Dáil debates

Wednesday, 5 October 2005

1:00 pm

Photo of Richard BrutonRichard Bruton (Dublin North Central, Fine Gael)
Link to this: Individually | In context

Question 79: To ask the Minister for Finance his plans to deal with non-compliance with tax obligations in the construction industry. [27017/05]

Photo of Joan BurtonJoan Burton (Dublin West, Labour)
Link to this: Individually | In context

Question 80: To ask the Minister for Finance the action he will take arising from the widespread abuse of the relevant contracts tax system; if he will allocate additional staff to the Revenue Commissioners in order that this sector can be adequately policed; and if he will make a statement on the matter. [26925/05]

Photo of Brian CowenBrian Cowen (Minister, Department of Finance; Laois-Offaly, Fianna Fail)
Link to this: Individually | In context

I propose to take Questions Nos. 79 and 80 together.

I am informed by the Revenue Commissioners that they fully recognise the tax compliance risks that arise in the construction industry and have carried out an extensive programme of checks, audits and investigations in the construction industry in 2005.

The Revenue Commissioners have reorganised along regional lines with each revenue region containing a special compliance district specifically set up to combat evasion. During 2005, both mainstream revenue auditors and special compliance staff have carried out substantial investigations of tax evasion in the construction industry. The extent of these activities is evident from the following brief summary.

Revenue's east and south east region devoted 50% of its available audit resources to a special investigation of the construction industry. In the first half of the year, the region completed almost 500 audits of principal and subcontractors yielding approximately €12 million so far. The region carried out a further 360 compliance checks, 37 site visits and 92 visits to subcontractors newly issued with C2 certificates. By the end of the year, this region alone will have completed over 1,000 construction audits, 800 compliance checks and 70 site visits.

Similar activity is taking place throughout the country. The Dublin region's special compliance staff carried out 35 site visits and 1,650 compliance checks in the first six months of this year. Dublin also has a Revenue district dedicated specifically to dealing with high-risk construction industry cases. That district alone completed 80 audits so far this year with a yield of €4.5 million in tax, interest and penalties. The Dublin region has undertaken intensive investigation of a number of high risk cases, and has developed a national relevant contracts tax monitoring group which tracks the activities of high-risk principal and subcontractors by working closely with every revenue district in the country.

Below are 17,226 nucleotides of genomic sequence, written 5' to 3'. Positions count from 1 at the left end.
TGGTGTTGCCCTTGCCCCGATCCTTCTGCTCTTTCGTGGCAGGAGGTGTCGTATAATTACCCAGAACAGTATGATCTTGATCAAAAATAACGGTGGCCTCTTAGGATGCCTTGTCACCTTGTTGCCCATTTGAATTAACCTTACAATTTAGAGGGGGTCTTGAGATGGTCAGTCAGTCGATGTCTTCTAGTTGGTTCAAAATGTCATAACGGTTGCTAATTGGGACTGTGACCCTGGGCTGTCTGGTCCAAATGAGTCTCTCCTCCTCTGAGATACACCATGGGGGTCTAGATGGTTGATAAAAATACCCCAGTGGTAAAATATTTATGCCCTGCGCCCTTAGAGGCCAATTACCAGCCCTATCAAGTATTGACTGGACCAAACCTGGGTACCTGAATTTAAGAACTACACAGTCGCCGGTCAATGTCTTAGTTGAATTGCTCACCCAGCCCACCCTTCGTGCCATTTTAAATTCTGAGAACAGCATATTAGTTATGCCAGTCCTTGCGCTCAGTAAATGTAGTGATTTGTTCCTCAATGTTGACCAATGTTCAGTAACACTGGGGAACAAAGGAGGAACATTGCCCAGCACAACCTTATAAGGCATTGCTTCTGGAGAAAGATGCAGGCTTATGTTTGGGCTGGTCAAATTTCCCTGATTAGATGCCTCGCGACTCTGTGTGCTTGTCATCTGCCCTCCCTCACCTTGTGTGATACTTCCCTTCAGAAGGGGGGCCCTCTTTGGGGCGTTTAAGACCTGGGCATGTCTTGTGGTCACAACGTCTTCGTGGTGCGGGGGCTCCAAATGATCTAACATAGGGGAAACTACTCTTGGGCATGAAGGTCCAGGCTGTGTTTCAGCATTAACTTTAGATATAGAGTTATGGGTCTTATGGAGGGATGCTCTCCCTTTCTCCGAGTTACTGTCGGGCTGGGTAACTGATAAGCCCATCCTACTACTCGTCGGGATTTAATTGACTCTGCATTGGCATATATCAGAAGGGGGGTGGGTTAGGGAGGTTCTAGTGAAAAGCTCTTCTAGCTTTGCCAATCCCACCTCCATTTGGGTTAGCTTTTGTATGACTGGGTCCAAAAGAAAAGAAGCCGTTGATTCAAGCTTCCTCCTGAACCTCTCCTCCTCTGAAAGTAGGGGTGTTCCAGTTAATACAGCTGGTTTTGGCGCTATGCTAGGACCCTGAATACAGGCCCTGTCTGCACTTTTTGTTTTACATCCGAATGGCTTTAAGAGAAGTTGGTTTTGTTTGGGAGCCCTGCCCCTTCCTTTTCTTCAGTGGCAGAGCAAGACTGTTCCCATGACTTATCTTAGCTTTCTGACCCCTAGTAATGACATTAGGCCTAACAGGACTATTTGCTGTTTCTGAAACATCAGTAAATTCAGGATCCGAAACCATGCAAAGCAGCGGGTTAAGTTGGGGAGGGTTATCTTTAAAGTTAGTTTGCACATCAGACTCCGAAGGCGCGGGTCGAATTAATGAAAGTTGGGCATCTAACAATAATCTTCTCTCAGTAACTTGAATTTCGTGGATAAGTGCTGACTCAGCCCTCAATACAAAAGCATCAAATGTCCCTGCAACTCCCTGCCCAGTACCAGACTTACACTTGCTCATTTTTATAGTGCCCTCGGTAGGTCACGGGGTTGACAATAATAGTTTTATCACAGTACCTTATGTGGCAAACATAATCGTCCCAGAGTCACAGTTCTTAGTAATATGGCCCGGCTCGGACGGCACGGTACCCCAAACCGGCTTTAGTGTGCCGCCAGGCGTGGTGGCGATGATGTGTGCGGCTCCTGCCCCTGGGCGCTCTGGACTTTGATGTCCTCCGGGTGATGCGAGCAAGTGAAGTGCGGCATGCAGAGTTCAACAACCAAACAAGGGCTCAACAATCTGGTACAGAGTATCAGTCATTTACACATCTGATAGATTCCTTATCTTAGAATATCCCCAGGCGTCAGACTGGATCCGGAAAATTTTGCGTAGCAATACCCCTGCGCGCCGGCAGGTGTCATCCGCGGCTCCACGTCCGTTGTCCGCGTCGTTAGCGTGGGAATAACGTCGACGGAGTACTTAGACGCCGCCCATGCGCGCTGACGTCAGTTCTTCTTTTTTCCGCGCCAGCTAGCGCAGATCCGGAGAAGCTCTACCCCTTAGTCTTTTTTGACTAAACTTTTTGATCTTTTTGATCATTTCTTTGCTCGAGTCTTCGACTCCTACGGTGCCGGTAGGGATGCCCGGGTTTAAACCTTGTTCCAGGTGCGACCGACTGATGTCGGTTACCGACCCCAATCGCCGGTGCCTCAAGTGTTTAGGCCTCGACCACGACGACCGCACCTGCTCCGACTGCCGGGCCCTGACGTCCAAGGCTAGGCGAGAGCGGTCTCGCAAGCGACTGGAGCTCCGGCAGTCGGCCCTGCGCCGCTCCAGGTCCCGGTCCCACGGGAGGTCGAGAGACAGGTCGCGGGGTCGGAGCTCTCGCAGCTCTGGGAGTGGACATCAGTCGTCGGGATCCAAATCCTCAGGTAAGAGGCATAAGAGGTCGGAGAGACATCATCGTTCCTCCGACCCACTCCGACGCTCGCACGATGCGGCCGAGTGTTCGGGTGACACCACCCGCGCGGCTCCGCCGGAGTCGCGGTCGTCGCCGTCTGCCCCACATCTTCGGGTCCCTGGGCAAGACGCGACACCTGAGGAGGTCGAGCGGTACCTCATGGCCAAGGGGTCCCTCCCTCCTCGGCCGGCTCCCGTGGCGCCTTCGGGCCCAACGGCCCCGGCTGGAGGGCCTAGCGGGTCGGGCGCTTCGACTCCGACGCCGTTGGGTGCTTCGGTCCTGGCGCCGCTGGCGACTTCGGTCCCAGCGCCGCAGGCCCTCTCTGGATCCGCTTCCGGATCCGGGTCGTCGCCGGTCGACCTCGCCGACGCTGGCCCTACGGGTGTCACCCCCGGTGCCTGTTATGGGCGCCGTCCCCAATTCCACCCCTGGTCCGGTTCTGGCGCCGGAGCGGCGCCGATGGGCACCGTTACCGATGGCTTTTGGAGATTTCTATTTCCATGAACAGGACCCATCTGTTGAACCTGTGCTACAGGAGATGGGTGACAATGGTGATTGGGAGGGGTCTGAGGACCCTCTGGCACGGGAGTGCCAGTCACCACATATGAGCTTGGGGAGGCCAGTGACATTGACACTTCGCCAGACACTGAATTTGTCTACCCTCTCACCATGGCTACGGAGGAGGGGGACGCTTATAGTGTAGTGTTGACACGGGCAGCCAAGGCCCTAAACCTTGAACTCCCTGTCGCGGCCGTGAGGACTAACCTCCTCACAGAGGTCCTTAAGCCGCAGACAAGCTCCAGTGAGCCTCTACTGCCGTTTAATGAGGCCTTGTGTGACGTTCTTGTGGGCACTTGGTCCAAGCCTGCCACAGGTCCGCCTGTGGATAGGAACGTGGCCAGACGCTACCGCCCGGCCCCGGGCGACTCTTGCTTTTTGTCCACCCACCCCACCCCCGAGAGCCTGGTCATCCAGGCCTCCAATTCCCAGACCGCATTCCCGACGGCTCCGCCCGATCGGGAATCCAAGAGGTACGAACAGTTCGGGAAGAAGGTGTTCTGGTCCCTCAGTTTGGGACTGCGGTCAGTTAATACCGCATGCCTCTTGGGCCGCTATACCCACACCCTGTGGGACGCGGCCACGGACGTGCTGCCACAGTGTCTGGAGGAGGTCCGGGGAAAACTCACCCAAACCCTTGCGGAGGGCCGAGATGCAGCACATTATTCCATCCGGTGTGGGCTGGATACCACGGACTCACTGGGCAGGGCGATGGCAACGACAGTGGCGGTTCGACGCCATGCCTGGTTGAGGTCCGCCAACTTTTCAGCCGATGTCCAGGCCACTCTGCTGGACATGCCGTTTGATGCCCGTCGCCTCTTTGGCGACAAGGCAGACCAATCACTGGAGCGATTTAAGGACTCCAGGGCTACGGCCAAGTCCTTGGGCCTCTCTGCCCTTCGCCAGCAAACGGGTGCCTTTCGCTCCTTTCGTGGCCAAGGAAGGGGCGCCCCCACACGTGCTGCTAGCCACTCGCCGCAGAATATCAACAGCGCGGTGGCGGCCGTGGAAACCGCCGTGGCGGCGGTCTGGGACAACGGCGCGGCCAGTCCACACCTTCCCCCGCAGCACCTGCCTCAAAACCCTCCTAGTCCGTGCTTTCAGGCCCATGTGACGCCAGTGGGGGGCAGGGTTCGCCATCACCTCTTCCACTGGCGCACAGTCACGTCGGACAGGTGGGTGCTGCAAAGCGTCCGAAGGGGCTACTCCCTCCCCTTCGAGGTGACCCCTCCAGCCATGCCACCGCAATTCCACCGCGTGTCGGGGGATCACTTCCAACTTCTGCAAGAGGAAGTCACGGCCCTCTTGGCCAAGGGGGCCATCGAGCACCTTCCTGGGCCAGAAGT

In the other Dublin Revenue districts a high level of construction industry related activity has also taken place in 2005. For example, one district alone,out of a total of six districts, has completed approximately 300 relevant contracts tax field audits in the first half of 2005.

That story is replicated in Revenue's other regions. The south west region has undertaken an extensive programme of RCT audits and checks, and has also had an in-depth look at a range of infrastructure building projects. The Border, midlands and west region has conducted a wide-ranging programme of activity in the first half of the year. For example, its special compliance district completed nearly 70 site visits affecting 250 contractors, as well as over 130 covert surveillance operations aimed at gathering intelligence on possible evasion.

The Revenue Commissioners are now planning how to build on these activities in 2006. The construction industry will form a major part of Revenue's compliance and audit work in 2006. That work will take into account a risk analysis of the sector, which has been conducted recently. The introduction of a computer risk assessment system during 2006, covering all businesses, will help target further the Revenue Commissioners' anti-evasion work. This system will enable them to capitalise on the knowledge already gleaned on this sector.

The Government provided the Revenue Commissioners with additional resources, including 400 staff in the audit and compliance area some few years ago. The Revenue Commissioners are taking steps to police the construction sector within their existing staffing complement by appropriate deployment of resources, effective real time initiatives on the ground and innovative exploitation of technology to assess and contain risk. If the Revenue Commissioners come to the conclusion that additional resources would be of practical benefit, whether in the form of staff or otherwise, they will make a case to me and I will assess it on its merits and respond appropriately.

I am confident, therefore, that the Revenue Commissioners are alert to the emergence of new or increasing tax risks in the construction industry and that their 2006 audit and compliance work will focus on the sector.

Photo of Richard BrutonRichard Bruton (Dublin North Central, Fine Gael)
Link to this: Individually | In context